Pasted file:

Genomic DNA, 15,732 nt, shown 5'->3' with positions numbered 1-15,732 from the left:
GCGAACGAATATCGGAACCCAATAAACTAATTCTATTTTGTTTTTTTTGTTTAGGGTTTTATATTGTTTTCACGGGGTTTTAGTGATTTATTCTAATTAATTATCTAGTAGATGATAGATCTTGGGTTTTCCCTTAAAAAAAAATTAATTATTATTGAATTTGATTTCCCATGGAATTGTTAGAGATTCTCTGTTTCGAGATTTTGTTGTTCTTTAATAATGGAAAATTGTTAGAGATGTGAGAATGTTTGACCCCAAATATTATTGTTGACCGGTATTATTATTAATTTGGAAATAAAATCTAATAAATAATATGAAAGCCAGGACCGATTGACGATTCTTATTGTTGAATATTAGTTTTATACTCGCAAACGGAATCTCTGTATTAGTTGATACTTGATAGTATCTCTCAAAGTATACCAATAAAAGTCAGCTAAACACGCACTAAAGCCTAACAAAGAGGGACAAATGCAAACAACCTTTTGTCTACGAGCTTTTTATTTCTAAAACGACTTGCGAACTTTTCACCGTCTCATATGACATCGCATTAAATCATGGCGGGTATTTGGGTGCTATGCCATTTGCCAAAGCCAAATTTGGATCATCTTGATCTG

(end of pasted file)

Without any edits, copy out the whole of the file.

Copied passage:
Genomic DNA, 15,732 nt, shown 5'->3' with positions numbered 1-15,732 from the left:
GCGAACGAATATCGGAACCCAATAAACTAATTCTATTTTGTTTTTTTTGTTTAGGGTTTTATATTGTTTTCACGGGGTTTTAGTGATTTATTCTAATTAATTATCTAGTAGATGATAGATCTTGGGTTTTCCCTTAAAAAAAAATTAATTATTATTGAATTTGATTTCCCATGGAATTGTTAGAGATTCTCTGTTTCGAGATTTTGTTGTTCTTTAATAATGGAAAATTGTTAGAGATGTGAGAATGTTTGACCCCAAATATTATTGTTGACCGGTATTATTATTAATTTGGAAATAAAATCTAATAAATAATATGAAAGCCAGGACCGATTGACGATTCTTATTGTTGAATATTAGTTTTATACTCGCAAACGGAATCTCTGTATTAGTTGATACTTGATAGTATCTCTCAAAGTATACCAATAAAAGTCAGCTAAACACGCACTAAAGCCTAACAAAGAGGGACAAATGCAAACAACCTTTTGTCTACGAGCTTTTTATTTCTAAAACGACTTGCGAACTTTTCACCGTCTCATATGACATCGCATTAAATCATGGCGGGTATTTGGGTGCTATGCCATTTGCCAAAGCCAAATTTGGATCATCTTGATCTG